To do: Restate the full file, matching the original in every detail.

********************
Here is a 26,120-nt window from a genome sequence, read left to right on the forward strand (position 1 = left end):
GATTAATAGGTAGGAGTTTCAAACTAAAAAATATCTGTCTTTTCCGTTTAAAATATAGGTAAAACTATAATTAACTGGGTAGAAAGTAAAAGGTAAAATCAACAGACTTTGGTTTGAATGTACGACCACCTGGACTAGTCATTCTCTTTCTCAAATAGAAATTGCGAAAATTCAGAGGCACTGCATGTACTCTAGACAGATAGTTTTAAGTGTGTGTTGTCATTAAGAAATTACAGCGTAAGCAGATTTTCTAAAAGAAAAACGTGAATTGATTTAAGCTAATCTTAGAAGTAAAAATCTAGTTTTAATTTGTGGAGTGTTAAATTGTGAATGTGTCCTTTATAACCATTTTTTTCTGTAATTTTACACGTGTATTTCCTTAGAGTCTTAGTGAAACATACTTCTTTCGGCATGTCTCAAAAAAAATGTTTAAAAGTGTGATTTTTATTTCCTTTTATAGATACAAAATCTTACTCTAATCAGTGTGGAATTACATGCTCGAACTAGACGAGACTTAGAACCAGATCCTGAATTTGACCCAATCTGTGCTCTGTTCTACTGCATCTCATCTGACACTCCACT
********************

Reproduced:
Here is a 26,120-nt window from a genome sequence, read left to right on the forward strand (position 1 = left end):
GATTAATAGGTAGGAGTTTCAAACTAAAAAATATCTGTCTTTTCCGTTTAAAATATAGGTAAAACTATAATTAACTGGGTAGAAAGTAAAAGGTAAAATCAACAGACTTTGGTTTGAATGTACGACCACCTGGACTAGTCATTCTCTTTCTCAAATAGAAATTGCGAAAATTCAGAGGCACTGCATGTACTCTAGACAGATAGTTTTAAGTGTGTGTTGTCATTAAGAAATTACAGCGTAAGCAGATTTTCTAAAAGAAAAACGTGAATTGATTTAAGCTAATCTTAGAAGTAAAAATCTAGTTTTAATTTGTGGAGTGTTAAATTGTGAATGTGTCCTTTATAACCATTTTTTTCTGTAATTTTACACGTGTATTTCCTTAGAGTCTTAGTGAAACATACTTCTTTCGGCATGTCTCAAAAAAAATGTTTAAAAGTGTGATTTTTATTTCCTTTTATAGATACAAAATCTTACTCTAATCAGTGTGGAATTACATGCTCGAACTAGACGAGACTTAGAACCAGATCCTGAATTTGACCCAATCTGTGCTCTGTTCTACTGCATCTCATCTGACACTCCACT